‘We sold them a house, now they’re coming for Christmas dinner’
The pandemic means many people will have a very different Christmas this year
Kathryn and Fintan Cahill (right) in their home Virginia, Co Cavan with their guests for Christmas Rolf and Denise McLaughlin. Photograph: Dara Mac Donaill/The Irish Times.
Did 2020 turn out the way you expected it to? If it did, it’s safe you say that you are in a very small minority. The pandemic dashed several plans in the last 12 months, and so it goes for the festive season.
While Christmas has long been the one time of year in which traditions and rituals remain unsullied, this year’s Christmas is looking unexpectedly different for many people, for better or worse. We spoke to a few of them about how when it comes to celebrating the festive season, things will be different for them this time around.
The estate agent, the buyer and a Christmas invite
“We were actually thinking of buying in Donegal, but then we came through Virginia and saw some really lovely properties there, and that was that,” Denise recalls. “We also loved that it wasn’t too far from the airport - we would tend to see family in London and Kent, so that was a bonus for us.”
German-born Rolf and Denise relocated from the UK to Cavan in February, yet their plans to settle in and meet the locals took a dramatic turn.
“I’d just found a Zumba class I like and was delighted, and then it got shut,” recalls Denise.
Fintan’s wife Kathryn realised that the pair were struggling to meet new people in the area during lockdown. “They’re lovely, sociable people, but they were stuck,” she recalls. “We kept in touch with them, so we invited them around for Christmas, to make a night of it.”
“The invite from Fintan and Kathryn was wonderful,” notes Denise. “It was certainly way above the call of duty.
“Our typical Christmas is very quiet, where we batten down the hatches, and wouldn’t go for the big dinner,” Kathryn adds. “We’re setting the bar high this year though - we’re getting the Richard Corrigan [Christmas dinner] hamper.”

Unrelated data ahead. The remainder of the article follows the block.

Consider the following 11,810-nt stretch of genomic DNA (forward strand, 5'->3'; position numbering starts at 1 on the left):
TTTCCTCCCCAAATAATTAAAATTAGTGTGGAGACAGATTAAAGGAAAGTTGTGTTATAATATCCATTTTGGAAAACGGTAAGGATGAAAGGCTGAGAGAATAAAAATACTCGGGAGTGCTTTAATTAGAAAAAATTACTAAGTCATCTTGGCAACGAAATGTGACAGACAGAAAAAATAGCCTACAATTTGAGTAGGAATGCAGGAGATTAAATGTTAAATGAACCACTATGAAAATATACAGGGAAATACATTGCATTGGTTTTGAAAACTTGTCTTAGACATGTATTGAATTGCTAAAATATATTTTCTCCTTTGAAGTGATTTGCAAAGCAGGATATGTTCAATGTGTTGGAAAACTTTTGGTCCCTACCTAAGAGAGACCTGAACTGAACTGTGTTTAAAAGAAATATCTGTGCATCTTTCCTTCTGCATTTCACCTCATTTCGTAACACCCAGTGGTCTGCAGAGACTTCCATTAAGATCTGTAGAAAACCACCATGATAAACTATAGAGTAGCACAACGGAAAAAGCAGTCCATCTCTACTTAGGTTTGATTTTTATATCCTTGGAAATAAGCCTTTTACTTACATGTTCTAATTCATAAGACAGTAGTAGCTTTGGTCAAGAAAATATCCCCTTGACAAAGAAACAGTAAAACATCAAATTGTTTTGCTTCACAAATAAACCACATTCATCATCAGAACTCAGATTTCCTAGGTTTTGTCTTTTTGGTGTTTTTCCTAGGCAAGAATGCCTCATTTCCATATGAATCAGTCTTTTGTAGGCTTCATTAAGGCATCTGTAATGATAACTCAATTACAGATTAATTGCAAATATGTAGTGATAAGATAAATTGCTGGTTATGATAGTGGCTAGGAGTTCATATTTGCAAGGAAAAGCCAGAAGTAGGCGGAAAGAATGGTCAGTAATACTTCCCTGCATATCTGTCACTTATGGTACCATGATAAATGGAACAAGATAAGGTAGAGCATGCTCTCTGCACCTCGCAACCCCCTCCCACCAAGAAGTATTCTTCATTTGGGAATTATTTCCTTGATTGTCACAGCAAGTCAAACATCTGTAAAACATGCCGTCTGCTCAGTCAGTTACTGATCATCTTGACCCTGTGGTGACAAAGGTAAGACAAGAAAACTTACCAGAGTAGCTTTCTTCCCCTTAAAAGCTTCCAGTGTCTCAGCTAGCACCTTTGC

“I’ve never had strangers in my house for Christmas, but we kept in touch with Rolf and Denise after the house sale,” Kathryn laughs. “I wouldn’t have asked them if I didn’t truly enjoy their company - I’m not that altruistic!”
‘It’s my first Christmas volunteering on a helpline’
“If this was something that happened to my mother or sister, I’d like to know that someone is there to support them,” Faulker says. “It can be hard on the line, hearing people being sad and upset, but in the long run, you know you’re helping people simply by being there to answer the phone.”
When the organisation was looking for volunteers to cover Christmas shifts, Faulkner immediately put herself forward.
“I’ve no issue at all volunteering on the line over Christmas,” she says. “Christmas is the one time most people get to be with their families, but not everyone has that.
“You never know what the calls will be like, but Christmas will just be like another day. Last year, I think the centre took 67 calls over Christmas. It just goes to show, people will still want to talk.
“When someone rings the line, it means they’re able to talk about their experience, or they’re trying to,” Faulkner adds. “You being on the line is possibly helping someone out of a really tough spot, which can only be a good thing.”
The Dublin Rape Crisis Centre’s National 24-Hour helpline, supporting anyone who has been affected by sexual violence, is 1800 778888. More information can be found at drcc.ie.
‘I’m looking forward to spending my first Christmas on my own’
Beverley East is pulling out all the stops for Christmas in her south Dublin home. “There will be gin, I have my smoked salmon, and I’ll have my few treats,” she enthuses. “I’ll make a turkey, ham and stuffing, and I’ve bought myself two books that I’m not to open until Christmas Day.”
“Years ago, we’d have 10-12 people around for dinner, and visit lots of people on St Stephen’s Day,” she recalls.